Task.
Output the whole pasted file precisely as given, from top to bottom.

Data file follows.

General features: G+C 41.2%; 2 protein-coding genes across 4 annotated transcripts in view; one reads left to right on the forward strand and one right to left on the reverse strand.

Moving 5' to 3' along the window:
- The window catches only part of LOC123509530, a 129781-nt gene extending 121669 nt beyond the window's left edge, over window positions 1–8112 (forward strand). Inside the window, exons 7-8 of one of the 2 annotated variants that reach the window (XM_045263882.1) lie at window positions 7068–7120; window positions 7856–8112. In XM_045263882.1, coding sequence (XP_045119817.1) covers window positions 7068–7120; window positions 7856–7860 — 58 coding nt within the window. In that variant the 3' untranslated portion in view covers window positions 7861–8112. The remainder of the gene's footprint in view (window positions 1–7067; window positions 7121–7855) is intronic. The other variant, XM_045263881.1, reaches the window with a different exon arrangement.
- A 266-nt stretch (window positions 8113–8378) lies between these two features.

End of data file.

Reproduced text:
General features: G+C 41.2%; 2 protein-coding genes across 4 annotated transcripts in view; one reads left to right on the forward strand and one right to left on the reverse strand.

Moving 5' to 3' along the window:
- The window catches only part of LOC123509530, a 129781-nt gene extending 121669 nt beyond the window's left edge, over window positions 1–8112 (forward strand). Inside the window, exons 7-8 of one of the 2 annotated variants that reach the window (XM_045263882.1) lie at window positions 7068–7120; window positions 7856–8112. In XM_045263882.1, coding sequence (XP_045119817.1) covers window positions 7068–7120; window positions 7856–7860 — 58 coding nt within the window. In that variant the 3' untranslated portion in view covers window positions 7861–8112. The remainder of the gene's footprint in view (window positions 1–7067; window positions 7121–7855) is intronic. The other variant, XM_045263881.1, reaches the window with a different exon arrangement.
- A 266-nt stretch (window positions 8113–8378) lies between these two features.